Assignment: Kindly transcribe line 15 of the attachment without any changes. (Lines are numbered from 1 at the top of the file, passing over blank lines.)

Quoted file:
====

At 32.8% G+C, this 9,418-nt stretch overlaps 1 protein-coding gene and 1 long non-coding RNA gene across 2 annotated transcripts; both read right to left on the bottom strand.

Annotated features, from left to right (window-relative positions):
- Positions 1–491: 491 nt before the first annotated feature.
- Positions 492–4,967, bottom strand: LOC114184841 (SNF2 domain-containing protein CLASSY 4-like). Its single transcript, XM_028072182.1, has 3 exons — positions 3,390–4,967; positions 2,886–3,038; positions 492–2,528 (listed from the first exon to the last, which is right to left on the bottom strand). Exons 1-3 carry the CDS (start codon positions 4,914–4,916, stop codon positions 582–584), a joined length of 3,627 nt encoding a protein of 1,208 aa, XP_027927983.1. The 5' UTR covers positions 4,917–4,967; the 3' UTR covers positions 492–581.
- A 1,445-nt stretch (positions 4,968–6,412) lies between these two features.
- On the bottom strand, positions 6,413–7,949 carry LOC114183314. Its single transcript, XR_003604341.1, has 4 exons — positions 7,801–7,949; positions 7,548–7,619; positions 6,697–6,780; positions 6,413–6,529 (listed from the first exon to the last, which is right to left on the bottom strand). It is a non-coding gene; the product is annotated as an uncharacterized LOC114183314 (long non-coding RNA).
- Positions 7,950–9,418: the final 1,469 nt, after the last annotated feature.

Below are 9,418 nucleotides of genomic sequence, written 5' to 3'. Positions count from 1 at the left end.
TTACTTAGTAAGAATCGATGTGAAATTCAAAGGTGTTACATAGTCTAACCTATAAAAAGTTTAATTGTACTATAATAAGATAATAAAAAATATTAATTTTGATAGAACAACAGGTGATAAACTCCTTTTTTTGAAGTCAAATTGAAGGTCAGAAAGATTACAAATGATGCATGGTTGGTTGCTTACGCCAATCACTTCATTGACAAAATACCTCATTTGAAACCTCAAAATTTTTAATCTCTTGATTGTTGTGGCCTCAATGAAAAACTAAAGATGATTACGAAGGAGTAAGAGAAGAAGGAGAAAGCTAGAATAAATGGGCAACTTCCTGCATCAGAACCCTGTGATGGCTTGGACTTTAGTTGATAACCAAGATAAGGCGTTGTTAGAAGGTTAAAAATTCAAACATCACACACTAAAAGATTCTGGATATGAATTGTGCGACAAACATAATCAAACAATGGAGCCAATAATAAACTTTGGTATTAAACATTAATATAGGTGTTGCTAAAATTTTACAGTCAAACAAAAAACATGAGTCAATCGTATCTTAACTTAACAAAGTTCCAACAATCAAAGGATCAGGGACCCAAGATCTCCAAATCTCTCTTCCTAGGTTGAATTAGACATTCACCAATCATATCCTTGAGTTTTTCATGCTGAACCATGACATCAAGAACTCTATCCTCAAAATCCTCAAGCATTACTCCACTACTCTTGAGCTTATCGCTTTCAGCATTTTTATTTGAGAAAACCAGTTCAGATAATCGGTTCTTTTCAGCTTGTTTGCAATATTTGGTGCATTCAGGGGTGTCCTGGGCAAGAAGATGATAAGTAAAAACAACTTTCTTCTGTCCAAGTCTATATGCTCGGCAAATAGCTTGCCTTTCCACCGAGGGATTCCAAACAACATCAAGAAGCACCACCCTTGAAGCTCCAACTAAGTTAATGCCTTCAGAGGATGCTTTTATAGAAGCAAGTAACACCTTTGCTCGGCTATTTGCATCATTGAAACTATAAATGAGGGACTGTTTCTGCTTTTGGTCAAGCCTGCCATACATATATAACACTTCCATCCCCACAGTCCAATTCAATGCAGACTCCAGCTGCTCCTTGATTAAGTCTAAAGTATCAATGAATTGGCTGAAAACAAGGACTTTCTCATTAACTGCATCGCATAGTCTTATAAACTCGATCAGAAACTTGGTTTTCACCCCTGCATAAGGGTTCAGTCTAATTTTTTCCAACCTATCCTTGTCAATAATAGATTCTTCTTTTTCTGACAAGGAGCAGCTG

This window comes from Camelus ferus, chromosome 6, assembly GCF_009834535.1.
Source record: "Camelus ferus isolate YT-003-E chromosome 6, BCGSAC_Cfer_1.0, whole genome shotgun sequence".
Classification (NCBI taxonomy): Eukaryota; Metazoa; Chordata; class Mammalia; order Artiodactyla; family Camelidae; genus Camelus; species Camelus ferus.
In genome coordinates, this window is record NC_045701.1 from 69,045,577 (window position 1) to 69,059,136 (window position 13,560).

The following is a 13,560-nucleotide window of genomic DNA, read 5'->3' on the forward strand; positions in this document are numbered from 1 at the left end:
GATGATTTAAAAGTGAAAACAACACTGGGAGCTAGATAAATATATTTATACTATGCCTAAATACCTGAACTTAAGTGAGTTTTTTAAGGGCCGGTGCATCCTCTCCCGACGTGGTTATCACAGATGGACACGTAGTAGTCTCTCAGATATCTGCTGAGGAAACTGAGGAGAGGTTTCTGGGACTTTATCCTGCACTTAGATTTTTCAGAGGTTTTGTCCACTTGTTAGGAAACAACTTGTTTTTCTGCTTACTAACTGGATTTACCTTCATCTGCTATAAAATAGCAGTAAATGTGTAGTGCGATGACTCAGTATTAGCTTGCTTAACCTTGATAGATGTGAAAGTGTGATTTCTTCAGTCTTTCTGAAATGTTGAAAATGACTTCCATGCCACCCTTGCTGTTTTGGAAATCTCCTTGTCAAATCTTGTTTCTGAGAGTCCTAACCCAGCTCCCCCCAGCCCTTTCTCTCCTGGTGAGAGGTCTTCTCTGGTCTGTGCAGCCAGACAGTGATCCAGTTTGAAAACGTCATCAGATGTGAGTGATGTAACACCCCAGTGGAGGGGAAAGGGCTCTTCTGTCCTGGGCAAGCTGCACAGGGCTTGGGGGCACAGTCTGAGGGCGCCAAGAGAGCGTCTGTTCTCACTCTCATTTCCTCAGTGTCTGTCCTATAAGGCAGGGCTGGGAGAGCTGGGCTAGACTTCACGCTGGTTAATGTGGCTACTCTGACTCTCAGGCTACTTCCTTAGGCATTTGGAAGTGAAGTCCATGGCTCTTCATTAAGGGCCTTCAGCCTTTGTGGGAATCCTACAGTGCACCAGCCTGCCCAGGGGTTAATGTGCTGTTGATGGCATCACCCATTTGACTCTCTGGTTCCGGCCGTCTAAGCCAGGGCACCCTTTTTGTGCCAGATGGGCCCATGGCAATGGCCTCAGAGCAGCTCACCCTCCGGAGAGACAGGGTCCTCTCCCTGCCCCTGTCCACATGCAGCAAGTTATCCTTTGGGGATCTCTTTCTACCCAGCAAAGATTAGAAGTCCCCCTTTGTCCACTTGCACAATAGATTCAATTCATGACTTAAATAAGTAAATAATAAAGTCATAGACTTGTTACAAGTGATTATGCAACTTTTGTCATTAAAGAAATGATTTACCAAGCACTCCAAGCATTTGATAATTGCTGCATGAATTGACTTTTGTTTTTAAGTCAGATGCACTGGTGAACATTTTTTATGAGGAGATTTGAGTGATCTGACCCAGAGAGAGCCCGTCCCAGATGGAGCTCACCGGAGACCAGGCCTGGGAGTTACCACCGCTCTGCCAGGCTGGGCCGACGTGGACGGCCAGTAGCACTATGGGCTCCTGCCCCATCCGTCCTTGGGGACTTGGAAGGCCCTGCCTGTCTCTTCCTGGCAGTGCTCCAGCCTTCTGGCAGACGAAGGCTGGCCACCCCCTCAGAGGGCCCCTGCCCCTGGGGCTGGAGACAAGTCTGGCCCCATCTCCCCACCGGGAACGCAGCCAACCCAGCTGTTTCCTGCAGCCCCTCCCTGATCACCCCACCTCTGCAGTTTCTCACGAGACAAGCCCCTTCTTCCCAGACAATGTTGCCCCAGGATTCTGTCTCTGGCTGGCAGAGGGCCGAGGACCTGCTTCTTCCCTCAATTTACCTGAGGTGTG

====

GATGATTTAAAAGTGAAAACAACACTGGGAGCTAGATAAATATATTTATACTATGCCTAAATACCTGAACTTAAGTGAGTTTTTTAAGGGCCGGTGCATCCTCTCCCGACGTGGTTATCACAGATGGACACGTAGTAGTCTCTCAGATATCTGCTGAGGAAACTGAGGAGAGGTTTCTGGGACTTTATCCTGCACTTAGATTTTTCAGAGGTTTTGTCCACTTGTTAGGAAACAACTTGTTTTTCTGCTTACTAACTGGATTTACCTTCATCTGCTATAAAATAGCAGTAAATGTGTAGTGCGATGACTCAGTATTAGCTTGCTTAACCTTGATAGATGTGAAAGTGTGATTTCTTCAGTCTTTCTGAAATGTTGAAAATGACTTCCATGCCACCCTTGCTGTTTTGGAAATCTCCTTGTCAAATCTTGTTTCTGAGAGTCCTAACCCAGCTCCCCCCAGCCCTTTCTCTCCTGGTGAGAGGTCTTCTCTGGTCTGTGCAGCCAGACAGTGATCCAGTTTGAAAACGTCATCAGATGTGAGTGATGTAACACCCCAGTGGAGGGGAAAGGGCTCTTCTGTCCTGGGCAAGCTGCACAGGGCTTGGGGGCACAGTCTGAGGGCGCCAAGAGAGCGTCTGTTCTCACTCTCATTTCCTCAGTGTCTGTCCTATAAGGCAGGGCTGGGAGAGCTGGGCTAGACTTCACGCTGGTTAATGTGGCTACTCTGACTCTCAGGCTACTTCCTTAGGCATTTGGAAGTGAAGTCCATGGCTCTTCATTAAGGGCCTTCAGCCTTTGTGGGAATCCTACAGTGCACCAGCCTGCCCAGGGGTTAATGTGCTGTTGATGGCATCACCCATTTGACTCTCTGGTTCCGGCCGTCTAAGCCAGGGCACCCTTTTTGTGCCAGATGGGCCCATGGCAATGGCCTCAGAGCAGCTCACCCTCCGGAGAGACAGGGTCCTCTCCCTGCCCCTGTCCACATGCAGCAAGTTATCCTTTGGGGATCTCTTTCTACCCAGCAAAGATTAGAAGTCCCCCTTTGTCCACTTGCACAATAGATTCAATTCATGACTTAAATAAGTAAATAATAAAGTCATAGACTTGTTACAAGTGATTATGCAACTTTTGTCATTAAAGAAATGATTTACCAAGCACTCCAAGCATTTGATAATTGCTGCATGAATTGACTTTTGTTTTTAAGTCAGATGCACTGGTGAACATTTTTTATGAGGAGATTTGAGTGATCTGACCCAGAGAGAGCCCGTCCCAGATGGAGCTCACCGGAGACCAGGCCTGGGAGTTACCACCGCTCTGCCAGGCTGGGCCGACGTGGACGGCCAGTAGCACTATGGGCTCCTGCCCCATCCGTCCTTGGGGACTTGGAAGGCCCTGCCTGTCTCTTCCTGGCAGTGCTCCAGCCTTCTGGCAGACGAAGGCTGGCCACCCCCTCAGAGGGCCCCTGCCCCTGGGGCTGGAGACAAGTCTGGCCCCATCTCCCCACCGGGAACGCAGCCAACCCAGCTGTTTCCTGCAGCCCCTCCCTGATCACCCCACCTCTGCAGTTTCTCACGAGACAAGCCCCTTCTTCCCAGACAATGTTGCCCCAGGATTCTGTCTCTGGCTGGCAGAGGGCCGAGGACCTGCTTCTTCCCTCAATTTACCTGAGGTGTG